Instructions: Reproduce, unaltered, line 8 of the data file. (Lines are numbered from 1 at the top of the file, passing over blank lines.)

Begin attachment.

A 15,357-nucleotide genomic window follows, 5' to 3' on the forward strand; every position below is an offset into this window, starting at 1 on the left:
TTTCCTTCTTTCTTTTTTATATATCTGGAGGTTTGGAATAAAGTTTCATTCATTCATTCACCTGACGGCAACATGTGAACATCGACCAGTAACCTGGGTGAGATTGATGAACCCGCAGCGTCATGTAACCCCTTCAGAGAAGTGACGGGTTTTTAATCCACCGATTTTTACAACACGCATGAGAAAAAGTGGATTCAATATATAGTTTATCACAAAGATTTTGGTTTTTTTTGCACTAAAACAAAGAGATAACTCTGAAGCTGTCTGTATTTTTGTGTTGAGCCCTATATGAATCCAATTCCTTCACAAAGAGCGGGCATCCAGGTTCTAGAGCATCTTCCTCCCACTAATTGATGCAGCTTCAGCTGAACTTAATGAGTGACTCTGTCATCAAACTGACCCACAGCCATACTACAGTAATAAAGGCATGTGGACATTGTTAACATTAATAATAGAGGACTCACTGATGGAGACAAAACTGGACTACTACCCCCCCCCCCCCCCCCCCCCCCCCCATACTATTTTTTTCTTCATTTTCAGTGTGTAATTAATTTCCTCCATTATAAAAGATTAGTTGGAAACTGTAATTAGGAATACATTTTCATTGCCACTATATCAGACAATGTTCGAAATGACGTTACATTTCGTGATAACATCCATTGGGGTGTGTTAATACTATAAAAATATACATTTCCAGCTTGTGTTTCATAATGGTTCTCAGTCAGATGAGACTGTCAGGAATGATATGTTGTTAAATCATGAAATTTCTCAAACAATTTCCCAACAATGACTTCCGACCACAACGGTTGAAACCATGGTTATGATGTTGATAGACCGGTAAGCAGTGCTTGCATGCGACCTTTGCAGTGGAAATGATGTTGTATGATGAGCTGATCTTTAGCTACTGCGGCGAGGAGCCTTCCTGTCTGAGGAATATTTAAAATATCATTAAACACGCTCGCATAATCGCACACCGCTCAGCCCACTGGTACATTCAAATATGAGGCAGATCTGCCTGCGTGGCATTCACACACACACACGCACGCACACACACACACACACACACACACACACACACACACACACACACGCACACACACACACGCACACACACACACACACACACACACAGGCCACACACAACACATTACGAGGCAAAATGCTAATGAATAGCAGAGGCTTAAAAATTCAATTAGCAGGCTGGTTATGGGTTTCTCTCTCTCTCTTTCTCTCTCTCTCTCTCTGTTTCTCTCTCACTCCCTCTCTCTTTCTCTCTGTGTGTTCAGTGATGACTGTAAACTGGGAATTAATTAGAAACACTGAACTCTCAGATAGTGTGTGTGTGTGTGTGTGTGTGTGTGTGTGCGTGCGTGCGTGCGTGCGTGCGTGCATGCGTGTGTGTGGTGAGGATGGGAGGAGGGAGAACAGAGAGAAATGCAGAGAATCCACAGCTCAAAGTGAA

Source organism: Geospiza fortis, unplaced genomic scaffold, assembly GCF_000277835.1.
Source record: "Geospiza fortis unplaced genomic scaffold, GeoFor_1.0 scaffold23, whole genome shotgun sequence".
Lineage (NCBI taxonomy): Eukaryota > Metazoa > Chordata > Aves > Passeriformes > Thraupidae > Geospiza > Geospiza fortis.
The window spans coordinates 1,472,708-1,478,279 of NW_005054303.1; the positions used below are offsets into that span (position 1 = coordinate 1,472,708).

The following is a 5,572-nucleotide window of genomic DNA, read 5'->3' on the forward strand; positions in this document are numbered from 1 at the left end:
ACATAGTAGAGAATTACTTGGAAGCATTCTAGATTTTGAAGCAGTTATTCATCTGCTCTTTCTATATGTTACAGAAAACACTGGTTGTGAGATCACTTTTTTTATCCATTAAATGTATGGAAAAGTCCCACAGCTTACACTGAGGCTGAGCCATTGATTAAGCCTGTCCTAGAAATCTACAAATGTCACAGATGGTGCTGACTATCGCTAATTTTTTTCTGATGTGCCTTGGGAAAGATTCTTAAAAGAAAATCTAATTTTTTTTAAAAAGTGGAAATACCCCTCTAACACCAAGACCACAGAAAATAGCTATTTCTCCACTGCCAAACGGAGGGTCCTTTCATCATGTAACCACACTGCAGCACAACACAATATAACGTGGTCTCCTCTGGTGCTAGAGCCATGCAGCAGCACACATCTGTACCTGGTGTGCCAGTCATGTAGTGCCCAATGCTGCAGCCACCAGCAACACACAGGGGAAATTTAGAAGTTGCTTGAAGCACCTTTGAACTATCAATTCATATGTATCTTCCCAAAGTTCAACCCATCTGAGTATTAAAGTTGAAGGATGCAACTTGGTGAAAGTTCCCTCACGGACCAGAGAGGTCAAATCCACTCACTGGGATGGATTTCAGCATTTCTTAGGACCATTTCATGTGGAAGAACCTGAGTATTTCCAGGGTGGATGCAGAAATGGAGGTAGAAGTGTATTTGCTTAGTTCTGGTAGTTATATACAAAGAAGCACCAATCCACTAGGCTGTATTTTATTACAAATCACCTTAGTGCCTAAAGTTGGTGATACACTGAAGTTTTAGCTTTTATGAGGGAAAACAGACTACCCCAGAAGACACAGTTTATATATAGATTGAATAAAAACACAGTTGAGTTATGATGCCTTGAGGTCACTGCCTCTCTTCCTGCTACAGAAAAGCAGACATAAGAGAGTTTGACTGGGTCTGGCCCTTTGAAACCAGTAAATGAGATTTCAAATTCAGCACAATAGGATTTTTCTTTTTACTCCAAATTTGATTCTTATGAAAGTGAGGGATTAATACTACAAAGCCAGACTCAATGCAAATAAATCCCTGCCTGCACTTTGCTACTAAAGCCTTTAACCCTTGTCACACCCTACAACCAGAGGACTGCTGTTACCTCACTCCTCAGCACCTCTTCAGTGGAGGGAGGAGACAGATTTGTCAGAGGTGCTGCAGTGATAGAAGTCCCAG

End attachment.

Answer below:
ACATAGTAGAGAATTACTTGGAAGCATTCTAGATTTTGAAGCAGTTATTCATCTGCTCTTTCTATATGTTACAGAAAACACTGGTTGTGAGATCACTTTTTTTATCCATTAAATGTATGGAAAAGTCCCACAGCTTACACTGAGGCTGAGCCATTGATTAAGCCTGTCCTAGAAATCTACAAATGTCACAGATGGTGCTGACTATCGCTAATTTTTTTCTGATGTGCCTTGGGAAAGATTCTTAAAAGAAAATCTAATTTTTTTTAAAAAGTGGAAATACCCCTCTAACACCAAGACCACAGAAAATAGCTATTTCTCCACTGCCAAACGGAGGGTCCTTTCATCATGTAACCACACTGCAGCACAACACAATATAACGTGGTCTCCTCTGGTGCTAGAGCCATGCAGCAGCACACATCTGTACCTGGTGTGCCAGTCATGTAGTGCCCAATGCTGCAGCCACCAGCAACACACAGGGGAAATTTAGAAGTTGCTTGAAGCACCTTTGAACTATCAATTCATATGTATCTTCCCAAAGTTCAACCCATCTGAGTATTAAAGTTGAAGGATGCAACTTGGTGAAAGTTCCCTCACGGACCAGAGAGGTCAAATCCACTCACTGGGATGGATTTCAGCATTTCTTAGGACCATTTCATGTGGAAGAACCTGAGTATTTCCAGGGTGGATGCAGAAATGGAGGTAGAAGTGTATTTGCTTAGTTCTGGTAGTTATATACAAAGAAGCACCAATCCACTAGGCTGTATTTTATTACAAATCACCTTAGTGCCTAAAGTTGGTGATACACTGAAGTTTTAGCTTTTATGAGGGAAAACAGACTACCCCAGAAGACACAGTTTATATATAGATTGAATAAAAACACAGTTGAGTTATGATGCCTTGAGGTCACTGCCTCTCTTCCTGCTACAGAAAAGCAGACATAAGAGAGTTTGACTGGGTCTGGCCCTTTGAAACCAGTAAATGAGATTTCAAATTCAGCACAATAGGATTTTTCTTTTTACTCCAAATTTGATTCTTATGAAAGTGAGGGATTAATACTACAAAGCCAGACTCAATGCAAATAAATCCCTGCCTGCACTTTGCTACTAAAGCCTTTAACCCTTGTCACACCCTACAACCAGAGGACTGCTGTTACCTCACTCCTCAGCACCTCTTCAGTGGAGGGAGGAGACAGATTTGTCAGAGGTGCTGCAGTGATAGAAGTCCCAG